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Posted 01 September 2014 - 12:04 PM

image_zps0a6d4467.jpg

Thanks guys that's exactly what I considered doing, switching it back and trying to turn it on but wasn't sure.
I attached an image of the position of the switch as I found it. I'm pretty sure that a visible 230 means it's set to 230, but just to double check, isn't it the other way around? (Visible 230 means it's set to 115?)

#7 dc3

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Posted 01 September 2014 - 12:45 PM

The voltage you see is what is running.  In the picture you posted it is set to 230V.


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#8 Kilroy

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Posted 01 September 2014 - 12:47 PM

In the power supplies I have worked with, they operate exactly as you describe.  If you see 230, that is the voltage it is set to accept.



#9 sanpt7777

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Posted 01 September 2014 - 01:28 PM

All right, I plugged it set to 115V. The "ASPIRE" logo lit up and the fan started running. The computer started doing loud intermittent sounds (like a hard disc drive working) but nothing showed up on the screen. I got to tell you though, all of this the computer did on its own. I never pressed the 0/I button to start it. It started on its own. It finally stopped and I decided to unplug it.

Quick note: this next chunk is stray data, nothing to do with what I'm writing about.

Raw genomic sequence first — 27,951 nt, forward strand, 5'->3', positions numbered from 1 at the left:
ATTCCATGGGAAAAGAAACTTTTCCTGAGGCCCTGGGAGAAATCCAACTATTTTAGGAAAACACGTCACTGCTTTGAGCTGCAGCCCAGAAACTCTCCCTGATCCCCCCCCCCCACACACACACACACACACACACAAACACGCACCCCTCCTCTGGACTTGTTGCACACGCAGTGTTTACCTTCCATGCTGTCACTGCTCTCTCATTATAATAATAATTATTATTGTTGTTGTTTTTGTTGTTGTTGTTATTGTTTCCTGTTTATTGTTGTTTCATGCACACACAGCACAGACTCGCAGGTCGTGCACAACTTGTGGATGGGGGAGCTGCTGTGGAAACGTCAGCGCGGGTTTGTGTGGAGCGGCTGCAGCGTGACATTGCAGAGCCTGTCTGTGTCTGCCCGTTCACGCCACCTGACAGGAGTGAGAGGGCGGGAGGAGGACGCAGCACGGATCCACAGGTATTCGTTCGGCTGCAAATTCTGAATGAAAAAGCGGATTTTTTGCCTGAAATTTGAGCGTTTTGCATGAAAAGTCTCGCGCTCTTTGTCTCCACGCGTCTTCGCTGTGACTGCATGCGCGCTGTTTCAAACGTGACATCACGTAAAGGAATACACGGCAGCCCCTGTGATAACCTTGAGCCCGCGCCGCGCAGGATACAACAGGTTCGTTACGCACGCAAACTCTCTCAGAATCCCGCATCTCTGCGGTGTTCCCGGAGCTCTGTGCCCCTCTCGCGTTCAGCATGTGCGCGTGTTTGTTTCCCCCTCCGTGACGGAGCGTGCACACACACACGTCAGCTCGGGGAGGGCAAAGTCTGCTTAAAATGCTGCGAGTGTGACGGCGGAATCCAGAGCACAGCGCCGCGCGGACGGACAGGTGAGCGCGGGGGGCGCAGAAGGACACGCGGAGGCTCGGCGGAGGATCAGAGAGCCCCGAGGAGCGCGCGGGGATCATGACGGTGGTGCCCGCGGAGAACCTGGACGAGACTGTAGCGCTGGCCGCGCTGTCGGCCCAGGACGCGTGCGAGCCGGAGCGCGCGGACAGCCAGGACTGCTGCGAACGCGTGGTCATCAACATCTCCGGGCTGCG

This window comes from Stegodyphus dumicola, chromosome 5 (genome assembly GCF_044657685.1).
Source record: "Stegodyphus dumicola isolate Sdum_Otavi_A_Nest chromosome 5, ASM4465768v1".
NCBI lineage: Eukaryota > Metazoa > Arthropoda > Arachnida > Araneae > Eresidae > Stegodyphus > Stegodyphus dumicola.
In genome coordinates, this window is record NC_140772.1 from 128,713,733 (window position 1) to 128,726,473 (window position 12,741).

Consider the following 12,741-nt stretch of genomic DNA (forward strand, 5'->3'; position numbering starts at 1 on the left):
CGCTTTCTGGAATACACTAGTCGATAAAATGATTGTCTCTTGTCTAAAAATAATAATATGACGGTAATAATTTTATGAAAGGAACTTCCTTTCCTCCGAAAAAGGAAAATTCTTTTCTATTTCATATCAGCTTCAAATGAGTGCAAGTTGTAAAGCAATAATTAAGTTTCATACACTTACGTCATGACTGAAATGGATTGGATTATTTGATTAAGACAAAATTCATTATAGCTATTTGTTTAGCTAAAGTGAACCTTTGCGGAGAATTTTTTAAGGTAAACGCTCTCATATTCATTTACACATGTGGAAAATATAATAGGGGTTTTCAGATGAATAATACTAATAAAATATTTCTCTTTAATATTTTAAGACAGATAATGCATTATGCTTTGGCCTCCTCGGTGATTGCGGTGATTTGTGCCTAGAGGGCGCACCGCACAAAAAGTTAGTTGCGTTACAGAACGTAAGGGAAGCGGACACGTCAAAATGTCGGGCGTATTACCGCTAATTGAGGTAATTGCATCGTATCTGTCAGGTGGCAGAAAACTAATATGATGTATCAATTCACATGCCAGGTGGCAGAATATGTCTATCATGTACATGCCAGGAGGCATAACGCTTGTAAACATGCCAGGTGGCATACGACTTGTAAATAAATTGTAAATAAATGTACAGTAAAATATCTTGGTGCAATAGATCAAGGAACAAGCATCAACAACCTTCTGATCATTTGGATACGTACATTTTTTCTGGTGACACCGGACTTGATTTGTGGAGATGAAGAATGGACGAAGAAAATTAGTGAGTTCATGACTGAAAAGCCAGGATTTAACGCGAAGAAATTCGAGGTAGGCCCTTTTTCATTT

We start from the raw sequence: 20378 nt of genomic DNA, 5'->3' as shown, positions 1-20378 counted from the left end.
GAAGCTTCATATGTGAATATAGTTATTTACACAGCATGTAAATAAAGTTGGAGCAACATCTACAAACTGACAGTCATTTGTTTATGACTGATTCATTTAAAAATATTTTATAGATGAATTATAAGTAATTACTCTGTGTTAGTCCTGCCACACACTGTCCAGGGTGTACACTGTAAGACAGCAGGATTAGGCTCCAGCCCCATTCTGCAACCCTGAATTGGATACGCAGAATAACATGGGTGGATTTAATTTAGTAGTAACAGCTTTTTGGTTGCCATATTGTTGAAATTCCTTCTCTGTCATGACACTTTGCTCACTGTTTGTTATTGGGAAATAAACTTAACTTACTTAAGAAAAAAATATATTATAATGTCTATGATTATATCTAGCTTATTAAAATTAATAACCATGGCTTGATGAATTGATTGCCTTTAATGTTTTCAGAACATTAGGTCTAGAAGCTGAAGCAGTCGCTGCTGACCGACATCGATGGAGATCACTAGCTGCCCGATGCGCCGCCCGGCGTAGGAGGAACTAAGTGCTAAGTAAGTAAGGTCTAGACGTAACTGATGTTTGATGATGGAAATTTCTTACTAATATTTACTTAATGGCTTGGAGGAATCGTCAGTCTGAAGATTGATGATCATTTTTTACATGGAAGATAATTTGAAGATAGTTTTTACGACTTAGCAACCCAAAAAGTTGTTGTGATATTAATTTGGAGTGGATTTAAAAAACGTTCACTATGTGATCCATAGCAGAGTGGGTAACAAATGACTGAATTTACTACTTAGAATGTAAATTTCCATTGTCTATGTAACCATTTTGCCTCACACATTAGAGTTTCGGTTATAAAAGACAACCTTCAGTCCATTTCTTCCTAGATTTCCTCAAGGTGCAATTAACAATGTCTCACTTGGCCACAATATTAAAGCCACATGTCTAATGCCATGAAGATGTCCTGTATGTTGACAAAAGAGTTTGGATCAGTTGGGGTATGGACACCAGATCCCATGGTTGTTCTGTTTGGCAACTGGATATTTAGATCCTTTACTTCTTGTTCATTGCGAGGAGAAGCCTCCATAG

#10 Kilroy

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Posted 02 September 2014 - 07:57 AM

You can set a machine to automatically restart if it loses power, this is most likely why it started when you connected it.  The sound may be either the hard drive or an internal fan.  Does the machine have more than one VGA connector?  If this is the case, move the monitor connection to the other connector.



#11 sanpt7777

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Posted 02 September 2014 - 05:02 PM

Yes it sounded like a HDD but way louder. I'll start it again and see what happens. I haven't updated info because I had no time, but as soon as I get home I'll check it out. Thanks man

You can set a machine to automatically restart if it loses power, this is most likely why it started when you connected it.  The sound may be either the hard drive or an internal fan.  Does the machine have more than one VGA connector?  If this is the case, move the monitor connection to the other connector.



#12 sanpt7777

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Posted 03 September 2014 - 04:54 PM

I tried again a couple of times, I think there is no problem with the PSU. The computer stays on and is no longer making noises, but nothing appears on the screen. I think it will not be an easy task to replace that motherboard, maybe I can use the old components that are in good shape (DVD, hard disc drives, RAM, etc, etc) on the build I'm planning on doing and just get new components and case. Maybe use an APU to lower cost?